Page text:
at have attracted the attention nationally and on social media are the latest trends of police officers shooting dead blacks in America beginning with the recent coverage of the shooting case of Mike Brown in Missouri to Walter Scot in South Carolina (BBC, 2015).
In all cases, the media was full of outrage from the subscribers, some of whom condemn the acts while others question the actions of the victims leading to their shooting. Media on the other hand instead of playing neutral, have always portrayed bias in reporting (being black). “In the aftermath of deaths like these, the media scrutiny almost reflexively falls on the victims rather than the police, especially if the former come from a poor or minority neighborhood” (Alterman & Richardson, 2014). Sadly, even the New York Times referring to the case on Mike Brown, was quick to ask if the victim brought it on himself or if his upbringing or family suggest the police somehow could not be blamed (Alterman & Richardson, 2014). Social media was full with arguments and counter arguments for the cases. Some were reading racial hatred while others read arrogance on the side of the victim. Other social media users questioned if there was bad motive for the systematic murdering of the blacks by the white police officers.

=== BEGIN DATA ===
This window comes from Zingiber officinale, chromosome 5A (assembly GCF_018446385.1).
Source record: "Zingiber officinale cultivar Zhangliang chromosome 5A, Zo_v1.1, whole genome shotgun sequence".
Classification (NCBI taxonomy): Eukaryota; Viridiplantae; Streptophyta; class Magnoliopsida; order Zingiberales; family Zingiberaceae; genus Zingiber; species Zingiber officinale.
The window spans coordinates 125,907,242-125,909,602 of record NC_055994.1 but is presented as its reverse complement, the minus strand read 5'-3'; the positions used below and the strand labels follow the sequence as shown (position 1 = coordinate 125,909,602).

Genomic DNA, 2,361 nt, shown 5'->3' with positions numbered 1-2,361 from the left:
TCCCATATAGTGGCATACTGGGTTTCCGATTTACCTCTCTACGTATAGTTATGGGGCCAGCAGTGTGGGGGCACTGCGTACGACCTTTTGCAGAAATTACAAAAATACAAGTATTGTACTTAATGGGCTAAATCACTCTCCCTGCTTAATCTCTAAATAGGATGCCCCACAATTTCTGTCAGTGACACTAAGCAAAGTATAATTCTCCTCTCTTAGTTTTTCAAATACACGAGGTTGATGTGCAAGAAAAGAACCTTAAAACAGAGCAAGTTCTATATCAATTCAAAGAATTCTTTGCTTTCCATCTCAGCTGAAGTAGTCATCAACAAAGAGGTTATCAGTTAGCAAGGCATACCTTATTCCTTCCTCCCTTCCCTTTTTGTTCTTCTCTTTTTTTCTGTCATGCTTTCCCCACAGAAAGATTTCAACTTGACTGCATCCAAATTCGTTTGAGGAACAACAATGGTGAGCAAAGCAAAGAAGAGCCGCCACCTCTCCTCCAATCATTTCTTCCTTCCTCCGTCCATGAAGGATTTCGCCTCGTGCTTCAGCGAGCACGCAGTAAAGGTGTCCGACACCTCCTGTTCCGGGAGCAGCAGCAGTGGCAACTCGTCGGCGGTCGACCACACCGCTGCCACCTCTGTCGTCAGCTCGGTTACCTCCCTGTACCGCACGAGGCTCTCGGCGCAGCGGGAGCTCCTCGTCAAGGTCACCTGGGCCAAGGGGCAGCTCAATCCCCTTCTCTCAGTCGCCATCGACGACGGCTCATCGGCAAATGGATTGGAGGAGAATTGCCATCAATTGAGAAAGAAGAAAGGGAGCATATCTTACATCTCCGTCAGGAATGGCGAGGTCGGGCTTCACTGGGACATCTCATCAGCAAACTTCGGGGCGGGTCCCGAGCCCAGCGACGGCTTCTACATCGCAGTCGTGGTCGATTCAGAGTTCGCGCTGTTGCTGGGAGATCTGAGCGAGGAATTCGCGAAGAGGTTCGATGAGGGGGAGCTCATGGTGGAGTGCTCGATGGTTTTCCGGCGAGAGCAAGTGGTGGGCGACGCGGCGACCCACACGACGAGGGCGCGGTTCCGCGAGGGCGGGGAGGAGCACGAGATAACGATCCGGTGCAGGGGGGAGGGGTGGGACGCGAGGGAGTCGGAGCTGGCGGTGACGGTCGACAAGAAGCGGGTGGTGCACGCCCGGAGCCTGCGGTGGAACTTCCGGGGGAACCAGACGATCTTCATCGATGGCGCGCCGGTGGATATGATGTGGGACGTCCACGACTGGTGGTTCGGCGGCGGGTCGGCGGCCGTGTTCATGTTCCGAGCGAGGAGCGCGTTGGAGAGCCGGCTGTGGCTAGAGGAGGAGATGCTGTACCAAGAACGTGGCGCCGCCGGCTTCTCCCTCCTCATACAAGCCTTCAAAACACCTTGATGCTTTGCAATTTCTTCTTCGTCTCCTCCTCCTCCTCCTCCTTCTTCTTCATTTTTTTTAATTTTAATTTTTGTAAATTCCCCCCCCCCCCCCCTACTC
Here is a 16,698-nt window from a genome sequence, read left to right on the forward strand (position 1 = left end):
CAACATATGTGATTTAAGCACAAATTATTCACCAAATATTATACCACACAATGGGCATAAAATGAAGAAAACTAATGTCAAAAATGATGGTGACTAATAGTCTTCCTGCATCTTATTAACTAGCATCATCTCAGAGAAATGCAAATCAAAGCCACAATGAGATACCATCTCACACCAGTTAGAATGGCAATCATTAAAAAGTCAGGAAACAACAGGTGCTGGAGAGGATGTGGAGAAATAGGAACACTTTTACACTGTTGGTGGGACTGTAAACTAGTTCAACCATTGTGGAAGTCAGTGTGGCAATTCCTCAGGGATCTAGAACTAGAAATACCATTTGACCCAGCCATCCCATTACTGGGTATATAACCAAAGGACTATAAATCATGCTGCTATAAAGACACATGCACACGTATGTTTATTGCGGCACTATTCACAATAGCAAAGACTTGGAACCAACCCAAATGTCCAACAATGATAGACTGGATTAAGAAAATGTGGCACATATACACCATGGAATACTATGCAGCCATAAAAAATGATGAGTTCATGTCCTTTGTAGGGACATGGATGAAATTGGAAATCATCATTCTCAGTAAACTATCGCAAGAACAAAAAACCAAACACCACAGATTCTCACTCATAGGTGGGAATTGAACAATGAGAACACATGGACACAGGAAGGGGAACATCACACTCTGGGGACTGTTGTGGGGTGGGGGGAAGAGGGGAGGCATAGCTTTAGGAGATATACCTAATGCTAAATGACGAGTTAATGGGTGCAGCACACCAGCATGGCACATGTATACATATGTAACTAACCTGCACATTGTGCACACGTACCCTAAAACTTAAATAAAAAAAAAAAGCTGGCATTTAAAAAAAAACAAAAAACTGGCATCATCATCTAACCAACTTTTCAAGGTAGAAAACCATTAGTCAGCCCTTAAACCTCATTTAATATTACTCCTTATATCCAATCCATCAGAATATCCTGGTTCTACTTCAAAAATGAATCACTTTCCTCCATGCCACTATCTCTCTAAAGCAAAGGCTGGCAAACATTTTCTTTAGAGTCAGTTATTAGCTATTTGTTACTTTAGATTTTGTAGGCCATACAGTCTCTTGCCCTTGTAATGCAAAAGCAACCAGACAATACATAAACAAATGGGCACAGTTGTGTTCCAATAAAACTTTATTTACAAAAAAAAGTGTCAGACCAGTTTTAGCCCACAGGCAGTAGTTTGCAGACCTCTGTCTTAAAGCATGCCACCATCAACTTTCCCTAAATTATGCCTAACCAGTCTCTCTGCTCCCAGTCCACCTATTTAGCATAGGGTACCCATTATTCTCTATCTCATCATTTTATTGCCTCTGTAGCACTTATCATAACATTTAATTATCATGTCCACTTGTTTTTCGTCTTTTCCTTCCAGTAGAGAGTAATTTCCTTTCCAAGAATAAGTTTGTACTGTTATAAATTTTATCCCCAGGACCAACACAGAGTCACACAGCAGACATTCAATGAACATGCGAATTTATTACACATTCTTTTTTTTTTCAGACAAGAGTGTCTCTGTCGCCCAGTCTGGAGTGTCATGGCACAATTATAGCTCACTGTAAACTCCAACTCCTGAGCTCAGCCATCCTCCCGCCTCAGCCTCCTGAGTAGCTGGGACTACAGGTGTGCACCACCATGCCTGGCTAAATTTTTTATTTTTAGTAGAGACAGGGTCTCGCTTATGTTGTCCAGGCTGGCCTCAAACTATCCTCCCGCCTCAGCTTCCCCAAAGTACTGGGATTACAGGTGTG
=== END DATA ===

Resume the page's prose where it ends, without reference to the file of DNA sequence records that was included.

Whatever the case, my viewpoint is that the constitution guarantees the right to life for every American citizen whether black, Hispanic, white or whichever color. In fact this right to life is guaranteed by every country’s constitution worldwide. Nobody regardless of your position in the society should be allowed to take that right from anybody. For these cases of police shooting, one is left wondering whether the due process was followed especially when a police officer fires 8 shots at unarmed civilian running away from the police. One is left wondering if the motive was to enforce the law or to kill. In fact the statistics show that police officers kill black males at a rate 21 times